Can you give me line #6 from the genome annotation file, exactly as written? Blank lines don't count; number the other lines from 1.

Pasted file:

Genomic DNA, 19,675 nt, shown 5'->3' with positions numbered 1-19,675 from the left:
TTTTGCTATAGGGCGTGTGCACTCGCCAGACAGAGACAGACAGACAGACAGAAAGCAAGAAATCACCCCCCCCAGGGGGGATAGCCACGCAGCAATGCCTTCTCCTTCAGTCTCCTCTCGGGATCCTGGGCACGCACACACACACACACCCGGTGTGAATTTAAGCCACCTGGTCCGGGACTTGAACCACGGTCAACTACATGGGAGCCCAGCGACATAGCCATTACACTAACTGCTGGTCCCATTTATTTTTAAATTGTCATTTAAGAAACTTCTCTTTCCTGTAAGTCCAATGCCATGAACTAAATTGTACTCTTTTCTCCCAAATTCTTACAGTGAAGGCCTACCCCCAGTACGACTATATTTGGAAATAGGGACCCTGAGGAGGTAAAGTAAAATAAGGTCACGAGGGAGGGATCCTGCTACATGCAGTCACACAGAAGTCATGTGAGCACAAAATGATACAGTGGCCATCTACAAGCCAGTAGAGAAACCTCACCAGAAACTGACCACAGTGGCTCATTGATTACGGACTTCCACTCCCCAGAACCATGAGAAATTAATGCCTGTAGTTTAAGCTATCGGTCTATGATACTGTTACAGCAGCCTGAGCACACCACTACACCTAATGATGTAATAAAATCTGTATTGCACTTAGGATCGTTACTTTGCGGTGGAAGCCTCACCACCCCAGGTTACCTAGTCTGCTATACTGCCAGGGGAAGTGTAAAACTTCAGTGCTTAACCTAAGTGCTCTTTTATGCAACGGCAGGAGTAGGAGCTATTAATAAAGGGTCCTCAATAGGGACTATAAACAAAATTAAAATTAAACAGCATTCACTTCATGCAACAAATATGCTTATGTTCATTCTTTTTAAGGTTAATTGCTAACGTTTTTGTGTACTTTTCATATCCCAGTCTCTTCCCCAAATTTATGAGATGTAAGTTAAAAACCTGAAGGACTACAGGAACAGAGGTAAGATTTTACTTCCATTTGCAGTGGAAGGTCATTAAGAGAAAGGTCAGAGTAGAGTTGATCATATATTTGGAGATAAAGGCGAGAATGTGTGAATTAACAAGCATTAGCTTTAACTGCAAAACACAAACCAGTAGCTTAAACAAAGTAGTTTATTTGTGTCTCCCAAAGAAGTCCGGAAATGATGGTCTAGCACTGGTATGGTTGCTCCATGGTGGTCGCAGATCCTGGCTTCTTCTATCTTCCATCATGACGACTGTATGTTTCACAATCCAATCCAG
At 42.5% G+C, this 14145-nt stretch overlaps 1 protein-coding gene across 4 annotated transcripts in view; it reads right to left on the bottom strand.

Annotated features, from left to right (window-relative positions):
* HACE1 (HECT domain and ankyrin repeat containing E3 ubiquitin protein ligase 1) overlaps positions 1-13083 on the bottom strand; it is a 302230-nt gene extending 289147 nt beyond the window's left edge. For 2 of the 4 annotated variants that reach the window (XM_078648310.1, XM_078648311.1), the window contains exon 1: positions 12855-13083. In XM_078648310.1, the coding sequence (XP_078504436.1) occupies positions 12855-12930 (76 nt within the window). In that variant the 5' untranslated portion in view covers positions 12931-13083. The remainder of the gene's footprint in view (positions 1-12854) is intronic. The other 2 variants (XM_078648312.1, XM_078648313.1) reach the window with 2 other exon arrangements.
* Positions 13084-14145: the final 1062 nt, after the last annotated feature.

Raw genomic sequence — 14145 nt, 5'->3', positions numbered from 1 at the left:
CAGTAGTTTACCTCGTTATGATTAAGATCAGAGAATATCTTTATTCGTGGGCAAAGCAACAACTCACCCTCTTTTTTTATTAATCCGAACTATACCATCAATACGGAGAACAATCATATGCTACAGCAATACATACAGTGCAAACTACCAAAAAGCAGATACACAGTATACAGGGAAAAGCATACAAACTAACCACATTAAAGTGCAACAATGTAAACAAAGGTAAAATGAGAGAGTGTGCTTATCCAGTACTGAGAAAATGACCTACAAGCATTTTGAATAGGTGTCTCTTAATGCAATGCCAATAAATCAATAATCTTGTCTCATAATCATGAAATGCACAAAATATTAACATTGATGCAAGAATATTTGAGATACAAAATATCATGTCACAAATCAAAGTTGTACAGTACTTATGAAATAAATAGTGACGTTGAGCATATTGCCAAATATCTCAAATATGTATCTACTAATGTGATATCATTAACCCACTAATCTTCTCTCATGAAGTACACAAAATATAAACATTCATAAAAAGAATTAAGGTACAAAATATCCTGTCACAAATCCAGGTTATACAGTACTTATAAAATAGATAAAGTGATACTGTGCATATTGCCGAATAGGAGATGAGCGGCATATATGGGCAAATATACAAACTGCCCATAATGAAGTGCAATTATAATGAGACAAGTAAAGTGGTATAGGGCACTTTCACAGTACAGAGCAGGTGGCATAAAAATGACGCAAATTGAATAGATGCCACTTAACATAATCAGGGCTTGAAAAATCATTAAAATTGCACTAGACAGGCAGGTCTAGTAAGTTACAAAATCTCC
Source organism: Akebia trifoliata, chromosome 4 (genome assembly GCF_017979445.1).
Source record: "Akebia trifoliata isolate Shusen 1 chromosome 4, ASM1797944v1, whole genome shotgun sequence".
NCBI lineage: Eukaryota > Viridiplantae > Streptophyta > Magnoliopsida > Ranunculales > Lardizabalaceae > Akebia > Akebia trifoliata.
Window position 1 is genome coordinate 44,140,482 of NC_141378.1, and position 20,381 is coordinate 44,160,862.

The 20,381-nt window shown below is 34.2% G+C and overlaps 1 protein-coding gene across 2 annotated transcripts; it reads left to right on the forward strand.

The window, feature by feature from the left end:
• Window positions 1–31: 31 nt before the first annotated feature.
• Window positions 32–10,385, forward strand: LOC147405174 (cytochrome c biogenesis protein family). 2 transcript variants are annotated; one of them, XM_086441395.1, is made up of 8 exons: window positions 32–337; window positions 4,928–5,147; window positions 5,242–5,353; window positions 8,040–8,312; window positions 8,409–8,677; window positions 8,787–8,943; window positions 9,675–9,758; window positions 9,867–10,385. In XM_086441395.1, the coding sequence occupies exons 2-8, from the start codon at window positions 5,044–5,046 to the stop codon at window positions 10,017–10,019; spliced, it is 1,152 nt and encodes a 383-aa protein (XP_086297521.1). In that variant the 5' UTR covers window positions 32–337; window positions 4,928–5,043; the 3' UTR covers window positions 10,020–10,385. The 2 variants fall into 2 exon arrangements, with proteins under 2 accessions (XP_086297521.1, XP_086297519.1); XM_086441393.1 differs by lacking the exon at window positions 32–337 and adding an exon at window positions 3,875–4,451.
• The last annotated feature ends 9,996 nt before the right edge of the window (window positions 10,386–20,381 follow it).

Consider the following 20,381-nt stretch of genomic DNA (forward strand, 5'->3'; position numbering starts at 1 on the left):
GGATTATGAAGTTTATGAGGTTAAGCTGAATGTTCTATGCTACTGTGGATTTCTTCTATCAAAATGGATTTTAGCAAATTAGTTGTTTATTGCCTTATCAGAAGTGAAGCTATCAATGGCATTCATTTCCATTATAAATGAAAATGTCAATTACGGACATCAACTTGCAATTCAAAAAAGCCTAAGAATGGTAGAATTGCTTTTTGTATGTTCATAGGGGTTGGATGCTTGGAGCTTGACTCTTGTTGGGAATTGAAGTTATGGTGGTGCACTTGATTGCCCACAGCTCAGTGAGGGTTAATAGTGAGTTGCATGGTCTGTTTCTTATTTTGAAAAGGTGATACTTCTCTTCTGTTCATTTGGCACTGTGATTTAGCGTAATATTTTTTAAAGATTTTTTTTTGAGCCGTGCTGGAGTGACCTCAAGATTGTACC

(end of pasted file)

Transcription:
* Positions 13084-14145: the final 1062 nt, after the last annotated feature.